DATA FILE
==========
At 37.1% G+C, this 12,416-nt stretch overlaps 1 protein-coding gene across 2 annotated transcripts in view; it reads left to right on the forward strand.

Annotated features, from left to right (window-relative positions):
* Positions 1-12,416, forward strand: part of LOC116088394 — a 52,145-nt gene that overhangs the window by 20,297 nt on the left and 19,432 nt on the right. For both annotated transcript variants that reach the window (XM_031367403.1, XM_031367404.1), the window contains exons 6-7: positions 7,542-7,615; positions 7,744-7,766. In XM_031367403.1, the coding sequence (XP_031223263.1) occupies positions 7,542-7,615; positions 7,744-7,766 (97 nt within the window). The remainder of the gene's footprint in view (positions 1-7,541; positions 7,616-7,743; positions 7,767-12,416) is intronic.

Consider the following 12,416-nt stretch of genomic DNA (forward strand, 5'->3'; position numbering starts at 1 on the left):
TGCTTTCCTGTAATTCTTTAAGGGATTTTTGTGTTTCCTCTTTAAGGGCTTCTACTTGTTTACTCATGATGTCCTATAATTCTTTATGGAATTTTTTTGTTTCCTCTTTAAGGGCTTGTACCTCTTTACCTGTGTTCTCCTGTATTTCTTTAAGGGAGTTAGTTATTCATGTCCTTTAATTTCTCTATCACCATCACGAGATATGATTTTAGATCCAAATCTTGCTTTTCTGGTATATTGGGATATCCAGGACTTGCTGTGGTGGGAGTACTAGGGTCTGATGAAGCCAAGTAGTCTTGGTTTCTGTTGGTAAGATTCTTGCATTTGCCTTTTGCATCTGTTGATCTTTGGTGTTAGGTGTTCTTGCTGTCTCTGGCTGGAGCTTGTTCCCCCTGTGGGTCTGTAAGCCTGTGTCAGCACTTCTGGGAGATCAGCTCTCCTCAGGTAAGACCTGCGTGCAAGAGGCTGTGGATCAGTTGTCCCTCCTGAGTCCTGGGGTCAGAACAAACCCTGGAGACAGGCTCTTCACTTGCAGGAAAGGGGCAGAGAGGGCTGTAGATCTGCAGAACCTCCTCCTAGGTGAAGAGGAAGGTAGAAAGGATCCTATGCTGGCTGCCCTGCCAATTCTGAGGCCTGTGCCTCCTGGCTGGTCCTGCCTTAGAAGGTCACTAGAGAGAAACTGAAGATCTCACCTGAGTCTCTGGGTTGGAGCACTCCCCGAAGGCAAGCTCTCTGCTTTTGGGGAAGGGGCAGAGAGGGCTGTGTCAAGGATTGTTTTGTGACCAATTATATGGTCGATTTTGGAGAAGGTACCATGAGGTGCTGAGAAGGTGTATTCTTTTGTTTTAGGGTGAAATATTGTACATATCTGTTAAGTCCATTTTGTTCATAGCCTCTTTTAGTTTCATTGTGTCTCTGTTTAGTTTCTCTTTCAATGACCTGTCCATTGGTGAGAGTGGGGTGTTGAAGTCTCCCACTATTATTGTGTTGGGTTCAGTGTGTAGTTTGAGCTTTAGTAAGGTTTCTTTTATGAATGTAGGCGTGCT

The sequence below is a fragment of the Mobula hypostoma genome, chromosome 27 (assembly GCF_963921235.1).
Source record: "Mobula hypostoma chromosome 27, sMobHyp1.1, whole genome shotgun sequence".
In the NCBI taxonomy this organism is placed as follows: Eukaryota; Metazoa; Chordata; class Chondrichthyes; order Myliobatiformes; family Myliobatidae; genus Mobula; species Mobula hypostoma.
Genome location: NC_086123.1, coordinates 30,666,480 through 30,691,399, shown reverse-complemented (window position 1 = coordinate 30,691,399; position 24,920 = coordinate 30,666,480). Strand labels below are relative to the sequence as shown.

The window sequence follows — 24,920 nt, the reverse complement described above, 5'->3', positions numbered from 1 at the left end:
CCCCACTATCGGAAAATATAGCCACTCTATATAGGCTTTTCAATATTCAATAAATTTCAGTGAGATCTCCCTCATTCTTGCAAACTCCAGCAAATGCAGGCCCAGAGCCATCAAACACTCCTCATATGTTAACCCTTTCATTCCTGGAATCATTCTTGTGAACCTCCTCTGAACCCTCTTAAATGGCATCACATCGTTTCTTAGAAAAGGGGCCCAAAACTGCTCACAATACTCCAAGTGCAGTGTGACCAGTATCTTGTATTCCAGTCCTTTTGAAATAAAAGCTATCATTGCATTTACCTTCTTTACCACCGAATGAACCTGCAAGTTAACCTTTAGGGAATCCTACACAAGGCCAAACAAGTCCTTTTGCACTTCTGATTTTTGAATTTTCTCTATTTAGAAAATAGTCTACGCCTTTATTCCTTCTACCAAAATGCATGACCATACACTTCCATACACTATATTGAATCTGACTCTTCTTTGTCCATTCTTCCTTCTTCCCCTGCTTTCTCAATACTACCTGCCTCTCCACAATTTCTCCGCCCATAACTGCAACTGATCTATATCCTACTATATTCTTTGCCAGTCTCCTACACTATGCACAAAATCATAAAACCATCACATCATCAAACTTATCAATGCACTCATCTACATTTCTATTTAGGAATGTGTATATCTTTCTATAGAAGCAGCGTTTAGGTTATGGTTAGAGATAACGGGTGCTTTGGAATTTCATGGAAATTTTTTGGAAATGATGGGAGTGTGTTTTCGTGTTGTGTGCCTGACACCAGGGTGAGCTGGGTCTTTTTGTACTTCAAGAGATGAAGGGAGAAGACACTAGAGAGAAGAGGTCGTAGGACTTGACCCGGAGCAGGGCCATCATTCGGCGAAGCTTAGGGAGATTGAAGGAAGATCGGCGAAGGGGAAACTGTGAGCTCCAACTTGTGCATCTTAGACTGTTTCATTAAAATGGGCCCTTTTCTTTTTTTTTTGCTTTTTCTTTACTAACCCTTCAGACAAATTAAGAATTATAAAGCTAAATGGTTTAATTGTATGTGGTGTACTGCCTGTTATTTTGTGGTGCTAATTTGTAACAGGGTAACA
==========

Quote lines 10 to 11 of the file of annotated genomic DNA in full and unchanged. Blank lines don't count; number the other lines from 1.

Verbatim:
The window sequence follows — 24,920 nt, the reverse complement described above, 5'->3', positions numbered from 1 at the left end:
CCCCACTATCGGAAAATATAGCCACTCTATATAGGCTTTTCAATATTCAATAAATTTCAGTGAGATCTCCCTCATTCTTGCAAACTCCAGCAAATGCAGGCCCAGAGCCATCAAACACTCCTCATATGTTAACCCTTTCATTCCTGGAATCATTCTTGTGAACCTCCTCTGAACCCTCTTAAATGGCATCACATCGTTTCTTAGAAAAGGGGCCCAAAACTGCTCACAATACTCCAAGTGCAGTGTGACCAGTATCTTGTATTCCAGTCCTTTTGAAATAAAAGCTATCATTGCATTTACCTTCTTTACCACCGAATGAACCTGCAAGTTAACCTTTAGGGAATCCTACACAAGGCCAAACAAGTCCTTTTGCACTTCTGATTTTTGAATTTTCTCTATTTAGAAAATAGTCTACGCCTTTATTCCTTCTACCAAAATGCATGACCATACACTTCCATACACTATATTGAATCTGACTCTTCTTTGTCCATTCTTCCTTCTTCCCCTGCTTTCTCAATACTACCTGCCTCTCCACAATTTCTCCGCCCATAACTGCAACTGATCTATATCCTACTATATTCTTTGCCAGTCTCCTACACTATGCACAAAATCATAAAACCATCACATCATCAAACTTATCAATGCACTCATCTACATTTCTATTTAGGAATGTGTATATCTTTCTATAGAAGCAGCGTTTAGGTTATGGTTAGAGATAACGGGTGCTTTGGAATTTCATGGAAATTTTTTGGAAATGATGGGAGTGTGTTTTCGTGTTGTGTGCCTGACACCAGGGTGAGCTGGGTCTTTTTGTACTTCAAGAGATGAAGGGAGAAGACACTAGAGAGAAGAGGTCGTAGGACTTGACCCGGAGCAGGGCCATCATTCGGCGAAGCTTAGGGAGATTGAAGGAAGATCGGCGAAGGGGAAACTGTGAGCTCCAACTTGTGCATCTTAGACTGTTTCATTAAAATGGGCCCTTTTCTTTTTTTTTTGCTTTTTCTTTACTAACCCTTCAGACAAATTAAGAATTATAAAGCTAAATGGTTTAATTGTATGTGGTGTACTGCCTGTTATTTTGTGGTGCTAATTTGTAACAGGGTAACA